St George is the patron saint of England and among the most famous of Christian figures. His flag is the Red cross of the martyr on a white background. It forms the central cross to the Union Jack.
He is unusually both a Christian Saint and a Muslim Prophet. But of the man himself, nothing is certainly known. Our earliest source, Eusebius of Caesarea, writing in around 322 AD, tells of a soldier of noble birth who was put to death under Diocletian at Nicomedia on 23 April, 303 AD, but makes no mention of his name, his country or his place of burial.
According to Eastern Church, he was born to a Christian family during the late 3rd century. His father was from Cappadocia (now in Turkey) and served as an officer of the army. His mother was from Lydda, Palestine. She returned to her native city as a widow along with her young son. It has now been realized that as George rose to the rank of Count, that he probably was not from a family of local origin in that area. He could have been of mercenary origin. Quite possibly of a Sarmatian or Germanic tribal origin as these were common mercenary tribes.
The youth apparently followed the example of his father in joining the army soon after his coming of age. He reportedly proved to be a charismatic soldier and consequently rose quickly through the military ranks of the time. By his late twenties he reportedly had gained the titles of Tribunus (Tribune) and Comes (Count). By that time, George had been reportedly positioned in Nicomedia as a member of the personal guard attached to Roman Emperor Diocletian (reign 284 – 305).
In 303, Diocletian issued an edict authorising the systematic persecution of Christians across the Empire. George refused and was executed.
His wife it seems may have followed her husband in to the same fate some short while later. George rapidly became venerated throughout Christendom as an example of bravery in defence of the poor and the defenceless and of the Christian faith. He became a Saint in around 900 AD.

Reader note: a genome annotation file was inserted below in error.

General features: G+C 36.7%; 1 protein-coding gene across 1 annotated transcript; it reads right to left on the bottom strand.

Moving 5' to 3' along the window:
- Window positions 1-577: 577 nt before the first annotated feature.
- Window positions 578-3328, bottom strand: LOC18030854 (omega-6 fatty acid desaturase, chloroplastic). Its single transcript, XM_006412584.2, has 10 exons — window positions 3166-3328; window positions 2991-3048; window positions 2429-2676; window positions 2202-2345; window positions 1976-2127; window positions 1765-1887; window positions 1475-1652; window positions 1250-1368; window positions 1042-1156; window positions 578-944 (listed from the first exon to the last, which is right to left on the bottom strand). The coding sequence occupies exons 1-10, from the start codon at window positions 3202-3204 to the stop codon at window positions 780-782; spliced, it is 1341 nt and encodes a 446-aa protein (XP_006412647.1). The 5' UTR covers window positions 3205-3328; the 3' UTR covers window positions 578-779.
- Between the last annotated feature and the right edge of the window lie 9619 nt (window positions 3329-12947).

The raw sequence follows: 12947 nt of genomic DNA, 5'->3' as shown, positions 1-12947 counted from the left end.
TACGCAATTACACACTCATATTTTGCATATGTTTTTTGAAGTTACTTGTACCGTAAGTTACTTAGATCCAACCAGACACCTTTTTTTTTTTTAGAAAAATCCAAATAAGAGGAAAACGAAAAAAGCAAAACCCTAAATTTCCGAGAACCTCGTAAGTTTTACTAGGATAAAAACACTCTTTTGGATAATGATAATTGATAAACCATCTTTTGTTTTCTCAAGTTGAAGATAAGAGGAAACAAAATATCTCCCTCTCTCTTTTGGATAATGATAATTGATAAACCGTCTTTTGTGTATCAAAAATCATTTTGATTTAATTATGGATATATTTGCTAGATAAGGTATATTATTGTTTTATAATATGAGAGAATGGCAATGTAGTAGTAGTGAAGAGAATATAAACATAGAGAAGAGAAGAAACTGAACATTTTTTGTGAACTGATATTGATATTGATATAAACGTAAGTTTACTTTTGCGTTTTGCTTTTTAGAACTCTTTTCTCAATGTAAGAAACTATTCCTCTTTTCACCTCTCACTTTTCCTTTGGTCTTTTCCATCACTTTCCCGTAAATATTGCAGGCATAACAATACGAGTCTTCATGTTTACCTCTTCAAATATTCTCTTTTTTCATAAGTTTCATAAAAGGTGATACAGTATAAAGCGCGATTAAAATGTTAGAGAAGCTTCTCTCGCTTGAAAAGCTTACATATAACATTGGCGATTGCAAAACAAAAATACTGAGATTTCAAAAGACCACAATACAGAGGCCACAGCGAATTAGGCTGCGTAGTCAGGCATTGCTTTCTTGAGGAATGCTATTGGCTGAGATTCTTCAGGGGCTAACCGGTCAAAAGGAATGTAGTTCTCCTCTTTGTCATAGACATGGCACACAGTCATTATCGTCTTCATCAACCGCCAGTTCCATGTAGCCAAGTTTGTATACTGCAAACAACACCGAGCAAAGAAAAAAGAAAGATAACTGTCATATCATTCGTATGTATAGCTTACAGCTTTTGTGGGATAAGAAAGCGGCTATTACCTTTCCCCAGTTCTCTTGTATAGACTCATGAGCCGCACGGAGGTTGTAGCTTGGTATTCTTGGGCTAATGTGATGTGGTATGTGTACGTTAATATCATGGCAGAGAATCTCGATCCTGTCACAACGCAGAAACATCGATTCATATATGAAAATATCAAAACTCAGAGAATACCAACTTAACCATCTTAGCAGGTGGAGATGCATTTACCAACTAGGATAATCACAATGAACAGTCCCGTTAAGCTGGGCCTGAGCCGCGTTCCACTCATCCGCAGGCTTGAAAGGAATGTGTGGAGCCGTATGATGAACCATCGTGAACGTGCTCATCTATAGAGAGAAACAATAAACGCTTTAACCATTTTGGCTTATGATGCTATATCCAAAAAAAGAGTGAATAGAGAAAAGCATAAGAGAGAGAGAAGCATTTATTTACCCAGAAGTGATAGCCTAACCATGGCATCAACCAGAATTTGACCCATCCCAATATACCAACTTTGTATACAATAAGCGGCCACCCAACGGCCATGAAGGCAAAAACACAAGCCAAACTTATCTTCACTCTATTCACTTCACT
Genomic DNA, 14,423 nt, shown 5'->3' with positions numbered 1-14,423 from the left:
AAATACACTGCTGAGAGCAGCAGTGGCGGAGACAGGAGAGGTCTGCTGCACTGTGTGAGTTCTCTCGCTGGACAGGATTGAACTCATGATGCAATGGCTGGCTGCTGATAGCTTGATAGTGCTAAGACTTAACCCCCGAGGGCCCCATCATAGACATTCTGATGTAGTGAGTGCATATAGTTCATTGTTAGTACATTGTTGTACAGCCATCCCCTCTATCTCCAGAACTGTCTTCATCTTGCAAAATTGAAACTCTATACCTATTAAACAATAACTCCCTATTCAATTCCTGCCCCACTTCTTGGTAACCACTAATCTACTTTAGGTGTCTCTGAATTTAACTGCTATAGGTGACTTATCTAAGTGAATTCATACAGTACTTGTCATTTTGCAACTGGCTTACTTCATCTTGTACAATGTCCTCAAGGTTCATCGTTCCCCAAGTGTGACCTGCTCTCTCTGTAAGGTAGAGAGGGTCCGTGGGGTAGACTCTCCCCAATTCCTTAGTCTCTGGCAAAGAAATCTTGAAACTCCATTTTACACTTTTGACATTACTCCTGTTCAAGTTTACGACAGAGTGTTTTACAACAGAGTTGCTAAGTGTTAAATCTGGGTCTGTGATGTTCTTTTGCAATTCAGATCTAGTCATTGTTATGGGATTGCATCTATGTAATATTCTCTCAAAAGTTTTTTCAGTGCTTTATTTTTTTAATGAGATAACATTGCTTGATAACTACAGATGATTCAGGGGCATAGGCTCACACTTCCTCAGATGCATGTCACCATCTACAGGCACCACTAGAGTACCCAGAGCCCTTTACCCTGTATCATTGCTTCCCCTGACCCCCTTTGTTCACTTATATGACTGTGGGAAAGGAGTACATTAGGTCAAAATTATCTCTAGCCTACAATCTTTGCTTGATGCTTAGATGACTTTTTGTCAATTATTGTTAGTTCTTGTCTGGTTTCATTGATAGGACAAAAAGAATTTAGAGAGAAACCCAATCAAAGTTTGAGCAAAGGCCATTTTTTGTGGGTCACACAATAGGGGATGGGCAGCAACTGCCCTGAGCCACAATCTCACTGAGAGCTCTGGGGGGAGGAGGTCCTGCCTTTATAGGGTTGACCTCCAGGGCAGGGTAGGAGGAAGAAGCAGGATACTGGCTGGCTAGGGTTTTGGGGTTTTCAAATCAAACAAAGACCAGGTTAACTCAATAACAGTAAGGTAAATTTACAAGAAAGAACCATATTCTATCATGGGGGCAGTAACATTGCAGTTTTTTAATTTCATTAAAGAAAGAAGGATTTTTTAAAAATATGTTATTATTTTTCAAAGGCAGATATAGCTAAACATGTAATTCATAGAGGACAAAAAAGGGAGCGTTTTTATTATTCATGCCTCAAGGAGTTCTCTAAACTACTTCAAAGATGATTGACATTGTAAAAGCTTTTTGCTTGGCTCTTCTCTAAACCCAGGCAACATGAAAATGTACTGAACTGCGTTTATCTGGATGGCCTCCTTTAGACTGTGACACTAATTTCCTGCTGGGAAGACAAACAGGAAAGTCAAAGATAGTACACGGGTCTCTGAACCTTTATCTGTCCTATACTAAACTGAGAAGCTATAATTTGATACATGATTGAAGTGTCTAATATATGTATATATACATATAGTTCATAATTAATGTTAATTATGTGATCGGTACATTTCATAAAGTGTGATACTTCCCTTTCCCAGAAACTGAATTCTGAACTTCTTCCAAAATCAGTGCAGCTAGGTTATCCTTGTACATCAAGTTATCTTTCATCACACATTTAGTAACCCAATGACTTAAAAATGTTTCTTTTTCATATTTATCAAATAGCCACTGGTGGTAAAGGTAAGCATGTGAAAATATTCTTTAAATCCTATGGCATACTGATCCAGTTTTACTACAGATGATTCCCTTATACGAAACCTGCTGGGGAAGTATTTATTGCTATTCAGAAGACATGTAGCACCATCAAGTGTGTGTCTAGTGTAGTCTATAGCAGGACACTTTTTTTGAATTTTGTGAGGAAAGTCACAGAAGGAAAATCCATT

King Edward III of England (reigned 1327 – 1377) was known for promoting the codes of knighthood and in 1348 founded the Order of the Garter.
During his reign, George came to be recognised as the patron saint of England. St George’s Day is celebrated on April 23rd (the same days as the old English Sigurd’s Day)
The Dragon Slayer
It is felt that he has been described as a Dragon Slayer because the Roman Emperor Diocletian who had him executed has been referred to in text as ‘a dragon’, so by prevailing in history, George and the values he represents have slayed him.
He may have been particularly well received in England because of a similar legend in Anglo-Saxon literature, Sigurd the Dragon Slayer. In fact that in reality Sigurd the Dragon Slayer may have more relevance to the English.
St George represents fairness, resilience, and courage. He is thus England’s patron saint as his values represent core English values. These can be listed as 9 English Values.
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Link will appear as Hanson, Marilee. "St George" https://englishhistory.net/folklore/st-george/, February 16, 2022